Text2BHealthy nutrition educator Lynn Rubin signs up another parent at Washington Grove Elementary School in Gaithersburg, Md. during the school’s Fun and Fitness Spring Fair.

Text2BHealthy nutrition educator Lynn Rubin signs up another parent at Washington Grove Elementary School in Gaithersburg, Md. during the school’s Fun and Fitness Spring Fair.

We all benefit from creative partnership.  It’s especially true when some very savvy people leverage USDA Food and Nutrition Service programs to fight hunger and improve nutrition.  Text2BHealthy is one such example, where the University of Maryland-led program uses popular technology to inspire healthy eating habits for low-income families.

Established three years ago by the University of Maryland Extension, Text2BHealthy links in-school nutrition programs to healthy behaviors at home. Using USDA Supplemental Nutrition Assistance Program (SNAP) education funds to underwrite the program, text messages are sent to parents about nutrition lessons, food tastings, and events taking place during the school day. The messages also highlight seasonal foods and recipes, as well as ways to create healthy meals at home.  It even helps identify sales on local fruits and vegetables! Read more »

Healthy Kids Need Healthy Food: USDA Nutrition Programs Help Children and Families Grow & Thrive

Childhood Hunger in America infographic. Click to enlarge.

Childhood Hunger in America infographic. Click to enlarge.

USDA nutrition programs help families gain access to safe, nutritious food. Still many families with children don’t have the security of knowing they will be able to feed their family tomorrow.  Further, many families often rely on cheaper, less healthy foods because of financial constraints and transportation issues. USDA is working to address the intertwined challenges of hunger, malnutrition, and childhood obesity through several initiatives, including the newly announced Child Hunger Demonstration Projects and increased efforts in USDA Summer Meals Programs. Read more »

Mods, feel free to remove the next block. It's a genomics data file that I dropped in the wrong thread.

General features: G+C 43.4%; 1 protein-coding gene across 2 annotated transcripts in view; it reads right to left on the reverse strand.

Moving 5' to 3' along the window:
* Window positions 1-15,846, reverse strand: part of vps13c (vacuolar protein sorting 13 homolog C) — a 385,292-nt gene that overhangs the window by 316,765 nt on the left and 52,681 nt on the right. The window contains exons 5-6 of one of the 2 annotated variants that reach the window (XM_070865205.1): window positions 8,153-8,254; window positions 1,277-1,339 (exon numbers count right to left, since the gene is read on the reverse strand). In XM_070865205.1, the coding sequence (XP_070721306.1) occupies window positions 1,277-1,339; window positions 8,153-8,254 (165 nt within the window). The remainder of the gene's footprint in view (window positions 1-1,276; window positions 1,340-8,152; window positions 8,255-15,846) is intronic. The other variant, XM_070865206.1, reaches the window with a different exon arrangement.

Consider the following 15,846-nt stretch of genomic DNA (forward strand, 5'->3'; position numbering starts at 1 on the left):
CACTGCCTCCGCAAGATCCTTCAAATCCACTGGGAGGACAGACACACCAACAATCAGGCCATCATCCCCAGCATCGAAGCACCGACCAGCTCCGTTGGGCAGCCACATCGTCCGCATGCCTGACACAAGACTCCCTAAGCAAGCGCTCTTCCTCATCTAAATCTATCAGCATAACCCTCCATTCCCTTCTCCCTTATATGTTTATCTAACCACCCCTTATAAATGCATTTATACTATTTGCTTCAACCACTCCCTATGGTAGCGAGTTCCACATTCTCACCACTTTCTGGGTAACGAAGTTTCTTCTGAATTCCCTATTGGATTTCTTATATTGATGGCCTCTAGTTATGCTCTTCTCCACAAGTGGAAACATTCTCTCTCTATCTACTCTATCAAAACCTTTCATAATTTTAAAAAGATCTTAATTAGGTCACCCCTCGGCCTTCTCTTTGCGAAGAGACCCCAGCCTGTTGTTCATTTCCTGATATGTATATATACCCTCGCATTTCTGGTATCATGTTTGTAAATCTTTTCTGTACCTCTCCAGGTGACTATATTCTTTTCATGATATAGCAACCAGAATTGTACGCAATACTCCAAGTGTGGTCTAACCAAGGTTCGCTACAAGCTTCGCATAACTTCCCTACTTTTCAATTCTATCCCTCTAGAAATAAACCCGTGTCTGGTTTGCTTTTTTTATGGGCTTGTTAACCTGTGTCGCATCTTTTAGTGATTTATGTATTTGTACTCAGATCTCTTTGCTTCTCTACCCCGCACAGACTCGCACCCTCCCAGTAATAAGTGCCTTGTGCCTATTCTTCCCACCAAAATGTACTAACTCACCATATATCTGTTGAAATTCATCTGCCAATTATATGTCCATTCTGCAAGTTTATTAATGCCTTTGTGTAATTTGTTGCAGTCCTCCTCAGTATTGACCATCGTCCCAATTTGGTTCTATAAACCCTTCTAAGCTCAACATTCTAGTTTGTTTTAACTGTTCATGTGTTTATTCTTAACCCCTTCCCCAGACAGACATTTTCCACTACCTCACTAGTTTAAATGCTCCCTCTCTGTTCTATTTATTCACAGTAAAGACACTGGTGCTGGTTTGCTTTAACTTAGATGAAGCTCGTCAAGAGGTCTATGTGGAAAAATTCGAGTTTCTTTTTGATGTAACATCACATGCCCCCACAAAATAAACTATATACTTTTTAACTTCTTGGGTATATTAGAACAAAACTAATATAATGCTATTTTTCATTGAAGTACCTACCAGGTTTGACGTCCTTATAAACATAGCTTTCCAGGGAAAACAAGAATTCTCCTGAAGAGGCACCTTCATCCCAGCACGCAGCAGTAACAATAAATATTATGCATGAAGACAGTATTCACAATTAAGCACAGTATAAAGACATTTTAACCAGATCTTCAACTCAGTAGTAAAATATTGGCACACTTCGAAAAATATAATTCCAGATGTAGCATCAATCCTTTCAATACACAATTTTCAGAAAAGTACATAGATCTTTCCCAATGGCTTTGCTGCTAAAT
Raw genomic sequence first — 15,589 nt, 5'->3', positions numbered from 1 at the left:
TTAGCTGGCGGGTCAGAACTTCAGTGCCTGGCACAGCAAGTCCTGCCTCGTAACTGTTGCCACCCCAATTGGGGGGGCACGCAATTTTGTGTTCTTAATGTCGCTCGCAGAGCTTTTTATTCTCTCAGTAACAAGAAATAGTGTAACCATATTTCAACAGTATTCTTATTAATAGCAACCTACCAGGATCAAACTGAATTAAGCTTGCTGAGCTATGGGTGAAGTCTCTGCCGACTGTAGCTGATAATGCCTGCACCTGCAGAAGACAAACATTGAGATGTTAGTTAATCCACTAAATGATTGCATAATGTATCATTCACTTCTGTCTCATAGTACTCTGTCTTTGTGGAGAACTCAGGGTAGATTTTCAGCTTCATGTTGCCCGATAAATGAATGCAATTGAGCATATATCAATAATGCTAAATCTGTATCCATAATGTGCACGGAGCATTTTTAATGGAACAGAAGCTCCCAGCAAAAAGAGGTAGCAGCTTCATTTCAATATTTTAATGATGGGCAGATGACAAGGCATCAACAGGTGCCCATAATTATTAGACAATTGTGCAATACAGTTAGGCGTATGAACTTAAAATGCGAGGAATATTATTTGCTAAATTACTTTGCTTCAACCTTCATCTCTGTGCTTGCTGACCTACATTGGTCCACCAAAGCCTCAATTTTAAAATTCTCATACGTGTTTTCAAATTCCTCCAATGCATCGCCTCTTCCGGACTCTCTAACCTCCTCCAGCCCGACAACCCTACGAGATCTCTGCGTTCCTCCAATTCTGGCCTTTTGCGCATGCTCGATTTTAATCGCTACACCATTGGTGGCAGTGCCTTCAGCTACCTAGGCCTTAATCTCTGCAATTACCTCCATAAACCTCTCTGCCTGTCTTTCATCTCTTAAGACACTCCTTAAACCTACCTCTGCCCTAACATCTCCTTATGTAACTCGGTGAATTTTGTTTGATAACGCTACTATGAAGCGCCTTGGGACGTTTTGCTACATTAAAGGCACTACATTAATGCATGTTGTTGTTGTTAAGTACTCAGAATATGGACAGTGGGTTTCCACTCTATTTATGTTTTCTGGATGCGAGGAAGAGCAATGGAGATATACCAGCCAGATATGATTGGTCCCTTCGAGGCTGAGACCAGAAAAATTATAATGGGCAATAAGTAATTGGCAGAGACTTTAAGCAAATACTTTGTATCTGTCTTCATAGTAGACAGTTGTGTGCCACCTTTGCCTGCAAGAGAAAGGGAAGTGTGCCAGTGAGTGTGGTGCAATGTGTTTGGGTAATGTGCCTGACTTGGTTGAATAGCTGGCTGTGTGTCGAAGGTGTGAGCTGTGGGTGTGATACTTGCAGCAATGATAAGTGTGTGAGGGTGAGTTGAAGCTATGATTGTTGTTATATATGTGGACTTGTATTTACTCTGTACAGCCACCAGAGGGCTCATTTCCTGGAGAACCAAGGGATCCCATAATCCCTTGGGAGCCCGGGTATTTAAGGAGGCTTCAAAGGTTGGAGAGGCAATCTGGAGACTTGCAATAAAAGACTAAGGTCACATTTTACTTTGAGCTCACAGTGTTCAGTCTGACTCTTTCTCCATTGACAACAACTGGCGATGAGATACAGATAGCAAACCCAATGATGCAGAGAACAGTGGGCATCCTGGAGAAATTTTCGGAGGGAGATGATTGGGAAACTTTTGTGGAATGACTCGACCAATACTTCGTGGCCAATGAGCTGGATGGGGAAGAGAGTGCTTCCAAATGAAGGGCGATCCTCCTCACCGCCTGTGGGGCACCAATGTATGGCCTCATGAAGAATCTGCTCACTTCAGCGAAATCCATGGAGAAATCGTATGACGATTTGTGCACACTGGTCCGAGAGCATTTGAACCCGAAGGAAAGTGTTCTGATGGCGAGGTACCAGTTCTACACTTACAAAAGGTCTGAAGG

Summer Meals: Its Success Depends on All of Us

Every day, millions of students are able to enjoy a nutritionally balanced, low-cost or free lunch thanks to the National School Lunch Program. Everyday they’re in school, that is. But what happens to these children when school lets out during the summer? That’s when vital programs offered by USDA’s Food and Nutrition Service come into play. The summer meals program defends against hunger – ensuring that millions of the most vulnerable Americans have the energy they need to perform at work and school by receiving a healthy meal or snack when school meals are not available. Those meals are served at a variety of community centers throughout the country.

In the summer of 2014, USDA set a goal of serving 10 more million meals than in the summer of 2013 through the two programs that comprise USDA’s summer meal programs: USDA’s Summer Food Service Program and the National School Lunch Program’s Seamless Summer Option. With the help of partners, elected officials, and community leaders across the country, the goal was exceeded. We now want to build on that momentum. We’ve set new goals and need your help. Read more »